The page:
As soon as the book was finished, Amelia told G. P. she wanted to fly the Avro Avian she had purchased from Lady Heath to the West Coast and back. Although G. P. had paid for the plane and it was registered in his name, Amelia knew it was an investment made to convince the public and the press that she was a genuine aviator with a plane of her own. She also knew that he expected to decide when and where she flew it. She was asking him for permission to fly as she pleased and without any scheduled appearances en route. G. P. agreed because he had already learned that, although she followed his instructions most of the time, when she did set a goal of her own it was almost impossible to make her abandon it. He was also confident that by this time, wherever she went, she would be recognized and pursued by reporters. To make certain she was, two days before she left, he broke his promise to keep her trip a secret.

As secretive as always, Amelia wrote to Marian Stabler that she would be at the Putnams’ in Rye until the first of September, when she actually intended to leave a week earlier. During a brief visit to her mother in Boston, she said to Amy that she might fly to the West Coast but gave her no date. The vague announcement was made to save Amy from the embarrassment she had suffered over not knowing about the Atlantic flight until reporters told her. Amy immediately told Muriel. Amelia then scolded her mother for telling Muriel. “I don’t want her to spread the news,” she wrote, “and I fear she will.” In the same letter she suggested that Amy refer reporters to her or G. P., but added that Amy could tell them she knew her daughter’s plans but did not want to reveal them.

On August 29, the first day of her trip, Amelia cracked up the Avian at Pittsburgh. She was taxiing across Rogers Field when the wheels of the little biplane dropped into an unmarked ditch, throwing it on its side in a ground-loop, which damaged the propeller, lower wing, and landing gear. She reacted to this crackup just as she had all those in the past and those she would have in the future. She was annoyed when questioned about it, unimpressed that she had been spared injury or death, and acted as if the incident might be obliterated if people would stop talking about it. When one newsman asked her about it a week later she said that in her ten years of flying she had never been in an accident like the one he described: “All they had to do was pull mine [her plane] out and it was ready to take up,” she told him.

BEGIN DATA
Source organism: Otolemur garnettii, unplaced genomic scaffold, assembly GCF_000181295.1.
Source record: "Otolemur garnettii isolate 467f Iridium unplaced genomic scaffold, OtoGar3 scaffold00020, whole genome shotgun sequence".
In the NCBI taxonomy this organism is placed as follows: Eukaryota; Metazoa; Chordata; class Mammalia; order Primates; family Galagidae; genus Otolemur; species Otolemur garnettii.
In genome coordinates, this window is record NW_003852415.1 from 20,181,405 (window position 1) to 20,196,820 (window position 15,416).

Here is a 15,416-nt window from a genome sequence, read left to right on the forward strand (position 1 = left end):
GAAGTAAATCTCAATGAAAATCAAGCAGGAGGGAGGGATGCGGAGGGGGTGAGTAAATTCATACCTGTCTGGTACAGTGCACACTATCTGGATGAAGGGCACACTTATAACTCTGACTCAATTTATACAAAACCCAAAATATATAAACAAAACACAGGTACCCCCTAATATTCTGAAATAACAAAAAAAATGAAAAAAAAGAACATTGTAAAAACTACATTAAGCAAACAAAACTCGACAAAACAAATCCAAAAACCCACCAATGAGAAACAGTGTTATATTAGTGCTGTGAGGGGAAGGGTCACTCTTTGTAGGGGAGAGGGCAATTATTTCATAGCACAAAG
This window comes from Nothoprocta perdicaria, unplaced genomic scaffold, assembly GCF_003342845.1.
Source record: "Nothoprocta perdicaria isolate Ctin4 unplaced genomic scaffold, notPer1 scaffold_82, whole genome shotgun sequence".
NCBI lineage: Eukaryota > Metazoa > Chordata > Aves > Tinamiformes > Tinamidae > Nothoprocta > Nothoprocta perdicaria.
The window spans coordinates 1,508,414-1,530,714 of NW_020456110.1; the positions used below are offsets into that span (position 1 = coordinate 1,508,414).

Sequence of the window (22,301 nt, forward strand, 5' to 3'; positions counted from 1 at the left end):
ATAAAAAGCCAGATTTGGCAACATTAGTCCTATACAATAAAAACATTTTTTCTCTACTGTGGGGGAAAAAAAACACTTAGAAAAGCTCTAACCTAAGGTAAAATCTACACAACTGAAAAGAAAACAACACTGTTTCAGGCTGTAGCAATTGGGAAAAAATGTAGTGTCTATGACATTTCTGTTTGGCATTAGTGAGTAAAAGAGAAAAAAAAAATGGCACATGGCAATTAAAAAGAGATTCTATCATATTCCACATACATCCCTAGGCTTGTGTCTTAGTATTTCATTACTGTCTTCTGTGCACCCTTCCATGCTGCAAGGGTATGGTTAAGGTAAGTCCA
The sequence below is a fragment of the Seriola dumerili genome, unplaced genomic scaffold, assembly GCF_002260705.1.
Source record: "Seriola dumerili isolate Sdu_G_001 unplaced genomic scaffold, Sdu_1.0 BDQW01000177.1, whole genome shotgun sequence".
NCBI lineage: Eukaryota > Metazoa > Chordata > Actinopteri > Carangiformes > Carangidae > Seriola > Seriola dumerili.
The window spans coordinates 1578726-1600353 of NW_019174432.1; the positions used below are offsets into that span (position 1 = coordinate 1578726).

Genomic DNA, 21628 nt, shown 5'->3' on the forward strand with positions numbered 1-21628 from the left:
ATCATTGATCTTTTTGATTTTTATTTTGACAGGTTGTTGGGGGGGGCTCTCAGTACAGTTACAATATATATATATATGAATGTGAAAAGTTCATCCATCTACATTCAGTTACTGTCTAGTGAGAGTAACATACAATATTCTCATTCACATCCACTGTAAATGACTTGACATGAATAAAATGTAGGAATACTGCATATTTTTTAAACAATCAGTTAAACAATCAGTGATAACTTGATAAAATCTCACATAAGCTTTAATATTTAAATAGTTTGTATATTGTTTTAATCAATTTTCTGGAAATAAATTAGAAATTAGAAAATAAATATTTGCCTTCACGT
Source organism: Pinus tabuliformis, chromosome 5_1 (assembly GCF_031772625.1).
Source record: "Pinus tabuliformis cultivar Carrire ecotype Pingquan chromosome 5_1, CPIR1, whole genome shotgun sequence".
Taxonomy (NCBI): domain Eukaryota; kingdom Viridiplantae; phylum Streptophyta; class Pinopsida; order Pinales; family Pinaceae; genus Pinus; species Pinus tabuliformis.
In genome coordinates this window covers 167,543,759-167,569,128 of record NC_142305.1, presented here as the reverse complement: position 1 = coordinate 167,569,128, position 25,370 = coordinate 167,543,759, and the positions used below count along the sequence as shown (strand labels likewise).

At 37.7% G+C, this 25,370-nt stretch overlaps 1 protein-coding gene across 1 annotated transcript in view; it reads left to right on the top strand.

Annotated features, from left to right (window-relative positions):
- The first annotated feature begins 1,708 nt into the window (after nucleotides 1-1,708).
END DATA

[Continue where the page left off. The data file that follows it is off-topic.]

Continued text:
The plane was not ready to take up. G. P., who had accompanied her to Pittsburgh, returned to New York to make certain a second Avro Avian was flown to Pittsburgh to provide spare parts for the damaged machine. She was delayed for forty-eight hours.

By September 3, Amelia reached Scott Field near St. Louis, where she was recognized by a young woman who immediately commandeered her as a houseguest and insisted she attend a country club dance that night. Amelia, who had very little money and liked to dance, accepted. The local hotel cost more and offered even less privacy. Her next hostess was Mrs. John Hay, a young Army wife in Muskogee, Missouri, who thought herself “the luckiest woman in all the universe” to have Amelia for a guest. Mrs. Hay said that Amelia sent a wire to her mother and “to some man, too, but of course I didn’t listen to find out who he was.” Although G. P. had broken his promise to keep the trip a secret, Amelia kept hers to notify him of her whereabouts at every stop on the way.